Yes, yes it is. It forces all parties to address the issue, and provides a benchmark of how well we’re doing. Look at the dialogues about GDP and unemployment vs how we talk about child poverty. And I know you hate the concept of thought before action, but it really is the only way we can try to avoid making things worse.

                      or maybe: arguing that somebody has “abandoned the underclass” just because they don’t address the issues that twist your personal nuts is a bit conceited

                      that’s odd, because the people I talk to associated with the Alliance, Greens, Mana, Unite, etc. all know what I’m on about.

                      That’s lovely, and totally relevant to the point. /sarc
                      They were probably all “smile, nod, and back away from the deranged self-loathing Labourite”.

                      Perhaps you should catch up.

                      Planks from your own eye, and all that.

                    • Colonial Viper

                      Thanks for your gallant advocacy of Labour measuring child poverty, setting goals and enforcing regular parliamentary chat about it of Molesworth St.

                      That’s what I call an effective (appear to do something but actually do-nothing) policy to help children out of poverty.

                      You’re out of touch McFlock. You should head to a few GP, Mana or Unite meetings. International Socialists can be fun too.

                    • McFlock

                      The last IS meeting I was at, everyone sat around and said how great the world be if only people listened to the IS.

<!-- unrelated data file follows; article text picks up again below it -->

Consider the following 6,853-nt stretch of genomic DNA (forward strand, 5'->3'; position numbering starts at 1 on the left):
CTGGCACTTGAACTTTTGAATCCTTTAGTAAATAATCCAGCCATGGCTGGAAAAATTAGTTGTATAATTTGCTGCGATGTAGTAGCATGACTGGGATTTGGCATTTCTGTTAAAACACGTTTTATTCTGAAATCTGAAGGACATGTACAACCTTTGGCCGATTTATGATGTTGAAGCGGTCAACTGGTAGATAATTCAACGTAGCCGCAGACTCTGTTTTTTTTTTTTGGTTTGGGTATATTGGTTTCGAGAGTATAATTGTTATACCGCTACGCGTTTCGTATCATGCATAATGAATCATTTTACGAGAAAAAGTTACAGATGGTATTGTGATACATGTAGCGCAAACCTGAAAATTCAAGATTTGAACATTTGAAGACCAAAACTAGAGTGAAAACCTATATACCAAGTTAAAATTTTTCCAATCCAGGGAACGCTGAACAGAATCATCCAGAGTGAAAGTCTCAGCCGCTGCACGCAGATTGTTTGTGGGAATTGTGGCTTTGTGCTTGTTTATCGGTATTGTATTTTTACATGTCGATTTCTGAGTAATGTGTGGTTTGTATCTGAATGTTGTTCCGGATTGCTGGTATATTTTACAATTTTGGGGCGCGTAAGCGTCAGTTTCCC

I get enough of that at TS, thanks. Without the body odour.

                      In case you hadn’t noticed, if a government doesn’t talk about something, then a government doesn’t do anything about it.

                      Which I think seems to be your justification for calling the labour caucus sellouts just because they haven’t put forward the specific members’ bills that you no doubt have been personally advocating and shepherding through the Labour policy selection process over the last few years (haven’t you?).

              • felix

                Are you a white male, weka? Who else in the thread is?

                • weka

                  No I’m not. Pretty sure CV is, but my point was about CV starting up with the marginalisation of ‘identity politics’ (again, am happy to be corrected if that’s not where he was going).

                  Nevertheless, I was pointing to the politics of the white, male left (irrespective of the gender/ethnicity of people posting right now).

                  • felix

                    Ah, irrespective of people posting right now but nonetheless applying the assumption to them anyway.


                    • weka

                      Nah, you missed the point. I was just rewriting CV’s post, to cut off the marginalisation of ‘identity politics’. If you think such a thing doesn’t happen, I’m sorry you don’t understand but there is nothing I can do about that now.

                    • felix

                      Right, so you were only talking about CV and not about the other commenters in the thread, about which you know fuck all.

                      Whatever weka.

                    • weka